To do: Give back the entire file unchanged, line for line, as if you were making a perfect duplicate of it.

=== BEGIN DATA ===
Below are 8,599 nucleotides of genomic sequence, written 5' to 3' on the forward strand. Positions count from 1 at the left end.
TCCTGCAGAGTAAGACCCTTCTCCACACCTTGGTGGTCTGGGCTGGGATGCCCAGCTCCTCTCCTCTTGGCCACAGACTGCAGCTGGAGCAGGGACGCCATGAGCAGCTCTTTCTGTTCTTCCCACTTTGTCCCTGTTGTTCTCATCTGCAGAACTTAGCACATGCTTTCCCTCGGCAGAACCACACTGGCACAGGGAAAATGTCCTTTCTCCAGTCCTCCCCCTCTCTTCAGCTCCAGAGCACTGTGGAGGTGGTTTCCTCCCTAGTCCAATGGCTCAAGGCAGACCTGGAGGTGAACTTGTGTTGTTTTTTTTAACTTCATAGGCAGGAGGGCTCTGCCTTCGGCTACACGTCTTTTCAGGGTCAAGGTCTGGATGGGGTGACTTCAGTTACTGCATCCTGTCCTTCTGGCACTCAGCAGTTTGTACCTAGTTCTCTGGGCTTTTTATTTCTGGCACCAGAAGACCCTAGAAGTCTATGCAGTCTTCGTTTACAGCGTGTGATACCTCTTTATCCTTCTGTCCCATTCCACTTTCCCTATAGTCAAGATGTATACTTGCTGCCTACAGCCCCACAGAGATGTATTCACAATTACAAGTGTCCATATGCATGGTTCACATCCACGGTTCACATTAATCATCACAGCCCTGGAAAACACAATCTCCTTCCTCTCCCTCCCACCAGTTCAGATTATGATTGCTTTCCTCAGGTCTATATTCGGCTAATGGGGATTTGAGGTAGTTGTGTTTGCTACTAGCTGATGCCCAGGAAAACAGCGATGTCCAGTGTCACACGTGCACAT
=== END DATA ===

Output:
Below are 8,599 nucleotides of genomic sequence, written 5' to 3' on the forward strand. Positions count from 1 at the left end.
TCCTGCAGAGTAAGACCCTTCTCCACACCTTGGTGGTCTGGGCTGGGATGCCCAGCTCCTCTCCTCTTGGCCACAGACTGCAGCTGGAGCAGGGACGCCATGAGCAGCTCTTTCTGTTCTTCCCACTTTGTCCCTGTTGTTCTCATCTGCAGAACTTAGCACATGCTTTCCCTCGGCAGAACCACACTGGCACAGGGAAAATGTCCTTTCTCCAGTCCTCCCCCTCTCTTCAGCTCCAGAGCACTGTGGAGGTGGTTTCCTCCCTAGTCCAATGGCTCAAGGCAGACCTGGAGGTGAACTTGTGTTGTTTTTTTTAACTTCATAGGCAGGAGGGCTCTGCCTTCGGCTACACGTCTTTTCAGGGTCAAGGTCTGGATGGGGTGACTTCAGTTACTGCATCCTGTCCTTCTGGCACTCAGCAGTTTGTACCTAGTTCTCTGGGCTTTTTATTTCTGGCACCAGAAGACCCTAGAAGTCTATGCAGTCTTCGTTTACAGCGTGTGATACCTCTTTATCCTTCTGTCCCATTCCACTTTCCCTATAGTCAAGATGTATACTTGCTGCCTACAGCCCCACAGAGATGTATTCACAATTACAAGTGTCCATATGCATGGTTCACATCCACGGTTCACATTAATCATCACAGCCCTGGAAAACACAATCTCCTTCCTCTCCCTCCCACCAGTTCAGATTATGATTGCTTTCCTCAGGTCTATATTCGGCTAATGGGGATTTGAGGTAGTTGTGTTTGCTACTAGCTGATGCCCAGGAAAACAGCGATGTCCAGTGTCACACGTGCACAT